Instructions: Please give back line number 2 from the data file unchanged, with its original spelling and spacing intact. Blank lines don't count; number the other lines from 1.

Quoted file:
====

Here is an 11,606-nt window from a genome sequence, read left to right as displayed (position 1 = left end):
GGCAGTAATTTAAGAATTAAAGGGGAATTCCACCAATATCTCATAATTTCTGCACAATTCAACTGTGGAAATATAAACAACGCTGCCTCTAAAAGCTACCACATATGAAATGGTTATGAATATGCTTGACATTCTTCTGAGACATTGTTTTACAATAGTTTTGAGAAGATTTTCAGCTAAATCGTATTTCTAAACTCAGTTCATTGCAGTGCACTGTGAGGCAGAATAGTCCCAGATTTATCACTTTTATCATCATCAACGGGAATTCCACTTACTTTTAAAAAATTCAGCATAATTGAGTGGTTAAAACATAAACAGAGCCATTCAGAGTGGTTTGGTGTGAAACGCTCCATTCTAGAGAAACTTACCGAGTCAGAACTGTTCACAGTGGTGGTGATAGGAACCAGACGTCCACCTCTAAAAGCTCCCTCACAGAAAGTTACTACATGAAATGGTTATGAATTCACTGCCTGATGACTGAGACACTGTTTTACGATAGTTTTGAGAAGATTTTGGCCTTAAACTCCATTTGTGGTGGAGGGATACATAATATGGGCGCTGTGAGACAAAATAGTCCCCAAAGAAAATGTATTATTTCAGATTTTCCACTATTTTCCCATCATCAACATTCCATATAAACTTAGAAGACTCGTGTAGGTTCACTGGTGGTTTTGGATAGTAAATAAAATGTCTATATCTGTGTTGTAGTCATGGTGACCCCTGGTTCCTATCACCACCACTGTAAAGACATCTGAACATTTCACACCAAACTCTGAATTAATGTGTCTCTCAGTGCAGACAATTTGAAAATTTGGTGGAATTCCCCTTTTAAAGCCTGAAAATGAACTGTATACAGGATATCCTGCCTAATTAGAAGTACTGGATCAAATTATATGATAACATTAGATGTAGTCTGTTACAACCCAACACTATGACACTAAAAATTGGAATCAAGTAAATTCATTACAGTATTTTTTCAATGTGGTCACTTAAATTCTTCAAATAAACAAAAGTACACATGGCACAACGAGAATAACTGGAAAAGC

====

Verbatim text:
GGCAGTAATTTAAGAATTAAAGGGGAATTCCACCAATATCTCATAATTTCTGCACAATTCAACTGTGGAAATATAAACAACGCTGCCTCTAAAAGCTACCACATATGAAATGGTTATGAATATGCTTGACATTCTTCTGAGACATTGTTTTACAATAGTTTTGAGAAGATTTTCAGCTAAATCGTATTTCTAAACTCAGTTCATTGCAGTGCACTGTGAGGCAGAATAGTCCCAGATTTATCACTTTTATCATCATCAACGGGAATTCCACTTACTTTTAAAAAATTCAGCATAATTGAGTGGTTAAAACATAAACAGAGCCATTCAGAGTGGTTTGGTGTGAAACGCTCCATTCTAGAGAAACTTACCGAGTCAGAACTGTTCACAGTGGTGGTGATAGGAACCAGACGTCCACCTCTAAAAGCTCCCTCACAGAAAGTTACTACATGAAATGGTTATGAATTCACTGCCTGATGACTGAGACACTGTTTTACGATAGTTTTGAGAAGATTTTGGCCTTAAACTCCATTTGTGGTGGAGGGATACATAATATGGGCGCTGTGAGACAAAATAGTCCCCAAAGAAAATGTATTATTTCAGATTTTCCACTATTTTCCCATCATCAACATTCCATATAAACTTAGAAGACTCGTGTAGGTTCACTGGTGGTTTTGGATAGTAAATAAAATGTCTATATCTGTGTTGTAGTCATGGTGACCCCTGGTTCCTATCACCACCACTGTAAAGACATCTGAACATTTCACACCAAACTCTGAATTAATGTGTCTCTCAGTGCAGACAATTTGAAAATTTGGTGGAATTCCCCTTTTAAAGCCTGAAAATGAACTGTATACAGGATATCCTGCCTAATTAGAAGTACTGGATCAAATTATATGATAACATTAGATGTAGTCTGTTACAACCCAACACTATGACACTAAAAATTGGAATCAAGTAAATTCATTACAGTATTTTTTCAATGTGGTCACTTAAATTCTTCAAATAAACAAAAGTACACATGGCACAACGAGAATAACTGGAAAAGC